Turns out blogging is more like an addendum to MSM reporting rather than an actual alternative. When you’ve got bloggers as talking heads on CNN, cranking on about the “MSM” just shows you’re lagging about five years behind the rest of us.

  8. Hey Norm says:

    Fox News is not a news channel…they are a propoganda outlet.
    Even Ailes has recently noted they need to cut the crap.
    I consider them the same as the Daily Show…only not funny.
    Not intentionally anyway.

  9. Jay Tea says:

    @Herb: I think you’re on to something there, with the redefining of “mainstream.” Kind of like how “minority” is still used to mean “non-white” or “female,” when whites are now only a plurality in America and women outnumber men.

    In fact, the more I think about it, it’s almost — not quite, but almost — reminiscent of the arguments of how it’s unfair to call people “Anti-Semitic” when they’re pro-Palestinian, and the Palestinians — like all Arabs — are, technically, of Semitic descent.

    J.

  10. Herb says:

    when whites are now only a plurality in America and women outnumber men.

    Well, not sure how your neighborhood looks on this score, but according to last year’s census, white people make up 72.4% of the country’s population. Granted, that includes people of Hispanic or Latino heritage but without them, white people are still 63.7% of the population.

    That’s not a plurality. That’s a solid majority.

    Here’s another example of a term being redefined over time: RINO.

  11. Fiona says:

    To the extent that they are purveyors of the same kind of “infotainment” that can be found on the other cable news channels and network news programs, Faux News is part of the mainstream media.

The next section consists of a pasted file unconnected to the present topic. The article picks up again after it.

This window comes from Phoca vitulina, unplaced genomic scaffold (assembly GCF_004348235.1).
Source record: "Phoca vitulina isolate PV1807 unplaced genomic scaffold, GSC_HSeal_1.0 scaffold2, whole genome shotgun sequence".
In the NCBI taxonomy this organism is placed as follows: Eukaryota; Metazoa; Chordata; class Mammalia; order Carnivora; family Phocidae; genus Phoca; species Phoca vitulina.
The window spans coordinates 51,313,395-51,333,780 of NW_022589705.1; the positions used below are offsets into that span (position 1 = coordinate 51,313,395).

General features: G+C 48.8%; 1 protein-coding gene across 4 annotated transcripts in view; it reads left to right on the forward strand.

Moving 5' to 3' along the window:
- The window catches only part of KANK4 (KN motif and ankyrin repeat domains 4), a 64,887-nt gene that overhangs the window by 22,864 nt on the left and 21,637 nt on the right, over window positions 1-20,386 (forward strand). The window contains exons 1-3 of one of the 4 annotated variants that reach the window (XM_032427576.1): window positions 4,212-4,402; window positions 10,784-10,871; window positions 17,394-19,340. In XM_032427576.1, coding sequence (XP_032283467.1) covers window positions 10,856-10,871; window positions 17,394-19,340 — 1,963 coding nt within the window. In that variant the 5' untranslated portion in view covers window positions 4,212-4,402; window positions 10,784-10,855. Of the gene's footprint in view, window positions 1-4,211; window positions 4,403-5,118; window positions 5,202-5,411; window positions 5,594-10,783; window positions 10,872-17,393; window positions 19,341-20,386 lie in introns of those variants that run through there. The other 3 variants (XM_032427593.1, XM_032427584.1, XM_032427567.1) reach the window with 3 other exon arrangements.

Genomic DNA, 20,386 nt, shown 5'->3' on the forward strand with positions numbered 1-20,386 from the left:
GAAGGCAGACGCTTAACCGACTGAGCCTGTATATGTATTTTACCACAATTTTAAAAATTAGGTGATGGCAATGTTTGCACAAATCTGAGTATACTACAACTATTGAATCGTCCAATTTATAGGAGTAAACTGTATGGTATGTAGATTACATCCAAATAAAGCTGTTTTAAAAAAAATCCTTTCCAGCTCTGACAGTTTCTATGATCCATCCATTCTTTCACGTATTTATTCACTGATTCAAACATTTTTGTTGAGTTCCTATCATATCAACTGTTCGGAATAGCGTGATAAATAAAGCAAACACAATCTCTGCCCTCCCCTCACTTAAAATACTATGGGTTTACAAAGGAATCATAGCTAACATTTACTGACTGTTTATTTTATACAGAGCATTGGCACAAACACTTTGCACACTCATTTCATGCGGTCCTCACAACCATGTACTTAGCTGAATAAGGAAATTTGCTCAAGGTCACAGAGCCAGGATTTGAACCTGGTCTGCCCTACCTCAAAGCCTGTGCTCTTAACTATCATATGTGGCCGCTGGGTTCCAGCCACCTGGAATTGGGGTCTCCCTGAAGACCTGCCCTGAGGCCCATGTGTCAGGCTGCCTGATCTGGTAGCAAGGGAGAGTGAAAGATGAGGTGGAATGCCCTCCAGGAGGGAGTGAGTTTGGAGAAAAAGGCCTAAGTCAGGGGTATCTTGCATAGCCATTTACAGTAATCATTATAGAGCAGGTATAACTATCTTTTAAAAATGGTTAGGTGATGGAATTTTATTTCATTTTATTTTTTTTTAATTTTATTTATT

To the extent that they function as the publicity arm of the Republican Party, Faux News is a propaganda outlet, whose function is neither to inform or entertain but to misrepresent (or outright create) facts to favor the right wing world view.

  12. Jay Tea says:

    @Herb: OK, I was sure I read somewhere that whites fell below 50% of the population recently. Lemme go digging to a couple of oughta-be reliable sources (2010 census figures, CIA world factbook)…

    Dang, I dunno where that came from, but you’re right. I’m coming up with two different answers, pegging the white (non-Hispanic) population at either 56% or 64%, give or take, but either way it’s definitely a solid majority.

    Steadily declining, though… for those who care.

    Thanks, Herb. I actually went and double-checked the male-female ratio, and at least I had that one right.

    J.

  13. Ben Wolf says:

    Mainstream Media is effectively those mediums owned by corporate America and subservient to the will of the Federal government. After all, they are dependent on government officials for both “access” and for the broadcast frequencies through which they peddle their propaganda. These entities are the most blatant example of the fusion of government and corporate power to which Mussolini spoke.

    And yes, Fox News does its share of water carrying for the same government it attacks on a daily basis. That’s its assigned task, to keep us all distracted with the faux left-right divide.

  14. samwide says:

    @Jay Tea:

    They are, obviously, THE powerhouse in cable news.

    Ah cable news. with a combined viewership smaller that the readership of Mad Magazine (and less well-informed, no doubt).